Oz, The Great and Powerful: Movie Review
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Disney's prequel to The Wizard of Oz hopes to enchant audiences at movie theaters this weekend. But does Oz, The Great and Powerful have as much heart, courage or wits about it as the Judy Garland classic? Not quite.
The Sam Raimi-directed film's suggestive moments only take away from this PG-rated movie. It’s portrayal of good magic and it's slow-going momentum at times diminish its positive messages (that good always wins and the most unlikely of people can make a big difference).
THE MOVIE IN A MINUTE
Tired of his small-time, carnival act, magician Oscar "Oz" Diggs is ready to perform for the masses. His chance comes when he's transported to the magical world of Oz. There he's offered the king's throne and incredible riches if he defeats the Wicked Witch. Filled with greed, Oz convinces the people he is the prophesied wizard for whom they have been waiting. When Glinda, the Good Witch, discovers that his 'magic' tricks are just illusions, she asks for his help anyway. But, how could Oz help against such dark power?
THE GOOD AND BAD IN OZ, THE GREAT AND POWERFUL
Oz, The Great and Powerful pays homage to the classic film with its first scenes in black and white. Brilliant colors, reminiscent of Dorothy's stroll down the yellow brick road, light up the big screen. Visually, the film is vibrant. Some of the humor is on target. Otherwise, this prequel is a little disappointing.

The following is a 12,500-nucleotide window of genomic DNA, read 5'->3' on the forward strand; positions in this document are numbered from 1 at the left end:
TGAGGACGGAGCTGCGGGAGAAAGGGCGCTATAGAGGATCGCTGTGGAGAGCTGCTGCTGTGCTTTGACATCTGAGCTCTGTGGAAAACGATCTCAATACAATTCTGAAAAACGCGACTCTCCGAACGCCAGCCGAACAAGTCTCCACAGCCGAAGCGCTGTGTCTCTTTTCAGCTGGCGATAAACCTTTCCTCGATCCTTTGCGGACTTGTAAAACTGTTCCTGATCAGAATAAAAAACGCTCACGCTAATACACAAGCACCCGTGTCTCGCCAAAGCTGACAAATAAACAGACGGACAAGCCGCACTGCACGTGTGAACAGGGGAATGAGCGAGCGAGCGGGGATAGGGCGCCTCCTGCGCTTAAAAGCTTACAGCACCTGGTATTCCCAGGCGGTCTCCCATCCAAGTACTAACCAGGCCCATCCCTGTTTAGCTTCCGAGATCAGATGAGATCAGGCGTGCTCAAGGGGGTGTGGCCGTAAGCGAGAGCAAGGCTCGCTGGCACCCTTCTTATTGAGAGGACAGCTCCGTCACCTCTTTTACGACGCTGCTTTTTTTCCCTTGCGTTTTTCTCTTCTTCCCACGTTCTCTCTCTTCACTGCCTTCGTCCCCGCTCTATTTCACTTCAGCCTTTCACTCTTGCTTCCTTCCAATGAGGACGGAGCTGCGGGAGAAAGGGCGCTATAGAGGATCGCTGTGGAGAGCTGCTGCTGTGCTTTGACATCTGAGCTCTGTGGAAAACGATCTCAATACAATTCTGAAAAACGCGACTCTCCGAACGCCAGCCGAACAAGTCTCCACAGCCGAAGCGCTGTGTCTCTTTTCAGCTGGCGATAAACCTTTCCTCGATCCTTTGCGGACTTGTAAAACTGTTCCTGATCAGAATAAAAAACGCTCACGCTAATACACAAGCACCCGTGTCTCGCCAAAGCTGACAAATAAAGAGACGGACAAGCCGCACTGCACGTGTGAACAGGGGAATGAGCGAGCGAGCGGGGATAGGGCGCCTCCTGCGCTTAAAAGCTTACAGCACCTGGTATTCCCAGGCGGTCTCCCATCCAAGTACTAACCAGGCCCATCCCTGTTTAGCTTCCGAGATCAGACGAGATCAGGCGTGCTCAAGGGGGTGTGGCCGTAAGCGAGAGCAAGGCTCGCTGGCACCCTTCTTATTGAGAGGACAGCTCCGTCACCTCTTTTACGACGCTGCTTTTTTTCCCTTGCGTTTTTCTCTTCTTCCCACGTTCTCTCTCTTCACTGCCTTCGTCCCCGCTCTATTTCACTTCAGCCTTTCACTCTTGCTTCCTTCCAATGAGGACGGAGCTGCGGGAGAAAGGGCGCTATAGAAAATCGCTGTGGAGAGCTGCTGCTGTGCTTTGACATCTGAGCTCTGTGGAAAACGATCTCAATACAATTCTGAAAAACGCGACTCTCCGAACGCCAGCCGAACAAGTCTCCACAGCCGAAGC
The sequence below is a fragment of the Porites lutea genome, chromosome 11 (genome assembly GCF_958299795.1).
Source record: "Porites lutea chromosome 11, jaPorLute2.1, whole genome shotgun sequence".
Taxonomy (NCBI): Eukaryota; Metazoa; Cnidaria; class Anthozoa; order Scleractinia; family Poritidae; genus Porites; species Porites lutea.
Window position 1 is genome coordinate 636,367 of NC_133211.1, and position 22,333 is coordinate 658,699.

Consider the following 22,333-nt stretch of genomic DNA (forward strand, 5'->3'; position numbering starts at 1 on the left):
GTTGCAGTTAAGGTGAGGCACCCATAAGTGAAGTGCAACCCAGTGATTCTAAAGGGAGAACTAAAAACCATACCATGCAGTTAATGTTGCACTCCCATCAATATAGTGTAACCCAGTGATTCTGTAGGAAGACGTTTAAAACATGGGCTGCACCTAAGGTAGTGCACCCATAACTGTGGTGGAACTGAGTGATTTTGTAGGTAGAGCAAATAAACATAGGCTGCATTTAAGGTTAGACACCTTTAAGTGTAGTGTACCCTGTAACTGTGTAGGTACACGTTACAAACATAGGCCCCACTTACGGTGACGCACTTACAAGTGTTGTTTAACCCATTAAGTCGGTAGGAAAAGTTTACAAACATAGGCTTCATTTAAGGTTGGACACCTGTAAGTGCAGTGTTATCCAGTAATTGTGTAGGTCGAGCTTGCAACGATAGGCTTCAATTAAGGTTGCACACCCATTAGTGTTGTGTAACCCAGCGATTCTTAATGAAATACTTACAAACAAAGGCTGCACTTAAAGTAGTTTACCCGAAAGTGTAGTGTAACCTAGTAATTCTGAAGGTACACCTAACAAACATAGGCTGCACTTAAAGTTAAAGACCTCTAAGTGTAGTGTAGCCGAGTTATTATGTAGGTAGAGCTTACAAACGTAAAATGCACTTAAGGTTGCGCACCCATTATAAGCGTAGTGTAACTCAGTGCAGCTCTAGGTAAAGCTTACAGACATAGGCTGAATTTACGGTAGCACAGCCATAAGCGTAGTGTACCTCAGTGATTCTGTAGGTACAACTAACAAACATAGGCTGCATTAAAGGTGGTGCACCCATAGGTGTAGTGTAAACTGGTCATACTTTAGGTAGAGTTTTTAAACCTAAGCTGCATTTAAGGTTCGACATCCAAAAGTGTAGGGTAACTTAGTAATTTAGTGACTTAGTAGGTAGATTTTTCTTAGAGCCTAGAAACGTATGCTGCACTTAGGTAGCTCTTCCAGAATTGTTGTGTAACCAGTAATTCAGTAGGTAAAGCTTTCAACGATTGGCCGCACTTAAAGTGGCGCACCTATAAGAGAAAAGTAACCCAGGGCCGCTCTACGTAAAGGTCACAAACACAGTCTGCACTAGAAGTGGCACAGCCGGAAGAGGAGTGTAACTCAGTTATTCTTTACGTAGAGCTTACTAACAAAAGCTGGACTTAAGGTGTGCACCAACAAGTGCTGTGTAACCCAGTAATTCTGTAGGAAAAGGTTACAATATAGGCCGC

James Franco fills the wizard's shoes fairly well, but it's his sidekick played by Zach Braff (of TV's Scrubs fame) that steals the show. In fact, it's Braff's endearing character and spot-on comedy that really engage you. Supporting Franco as the witches of Oz are Mila Kunis as Theodora, Rachel Weisz as Evanora and Michelle Williams as Glinda, the Good.
Some of the awkwardness stems from a scene where one of the leading ladies transforms. She's seen ripping off the top of her dress, revealing a corset underneath. That awkward moment, other revealing outfits and suggestive lines of dialogue are distracting.
Rated PG for sequences of action and scary images, and brief mild language, Oz, the Great and Powerful doesn't feel like a kid-friendly film at times. Parents should err on the side of caution when it comes to taking young kids to this one.
IN THE END
It's disappointing that this Disney prequel isn't as enchanting as the 1939 classic. That is a tall order, to be sure. Still, Oz, The Great and Powerful leaves you wanting more.
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